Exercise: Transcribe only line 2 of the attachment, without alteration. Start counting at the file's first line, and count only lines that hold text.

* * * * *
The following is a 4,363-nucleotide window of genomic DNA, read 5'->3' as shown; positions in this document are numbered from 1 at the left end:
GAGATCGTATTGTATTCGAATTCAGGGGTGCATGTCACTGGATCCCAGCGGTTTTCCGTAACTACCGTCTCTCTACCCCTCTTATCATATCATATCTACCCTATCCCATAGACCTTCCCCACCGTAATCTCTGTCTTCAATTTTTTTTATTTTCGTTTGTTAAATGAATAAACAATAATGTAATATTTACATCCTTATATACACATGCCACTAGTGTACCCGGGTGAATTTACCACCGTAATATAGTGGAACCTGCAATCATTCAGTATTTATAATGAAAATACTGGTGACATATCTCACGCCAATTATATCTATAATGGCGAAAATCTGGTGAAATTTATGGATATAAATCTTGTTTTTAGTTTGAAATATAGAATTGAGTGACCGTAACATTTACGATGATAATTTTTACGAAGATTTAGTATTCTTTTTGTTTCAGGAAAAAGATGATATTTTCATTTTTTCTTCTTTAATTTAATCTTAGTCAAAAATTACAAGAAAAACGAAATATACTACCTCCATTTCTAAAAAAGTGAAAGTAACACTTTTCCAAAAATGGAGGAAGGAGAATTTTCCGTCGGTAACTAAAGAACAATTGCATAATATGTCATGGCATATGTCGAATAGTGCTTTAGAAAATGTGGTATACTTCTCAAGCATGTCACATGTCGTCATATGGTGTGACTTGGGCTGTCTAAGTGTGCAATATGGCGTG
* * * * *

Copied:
GAGATCGTATTGTATTCGAATTCAGGGGTGCATGTCACTGGATCCCAGCGGTTTTCCGTAACTACCGTCTCTCTACCCCTCTTATCATATCATATCTACCCTATCCCATAGACCTTCCCCACCGTAATCTCTGTCTTCAATTTTTTTTATTTTCGTTTGTTAAATGAATAAACAATAATGTAATATTTACATCCTTATATACACATGCCACTAGTGTACCCGGGTGAATTTACCACCGTAATATAGTGGAACCTGCAATCATTCAGTATTTATAATGAAAATACTGGTGACATATCTCACGCCAATTATATCTATAATGGCGAAAATCTGGTGAAATTTATGGATATAAATCTTGTTTTTAGTTTGAAATATAGAATTGAGTGACCGTAACATTTACGATGATAATTTTTACGAAGATTTAGTATTCTTTTTGTTTCAGGAAAAAGATGATATTTTCATTTTTTCTTCTTTAATTTAATCTTAGTCAAAAATTACAAGAAAAACGAAATATACTACCTCCATTTCTAAAAAAGTGAAAGTAACACTTTTCCAAAAATGGAGGAAGGAGAATTTTCCGTCGGTAACTAAAGAACAATTGCATAATATGTCATGGCATATGTCGAATAGTGCTTTAGAAAATGTGGTATACTTCTCAAGCATGTCACATGTCGTCATATGGTGTGACTTGGGCTGTCTAAGTGTGCAATATGGCGTG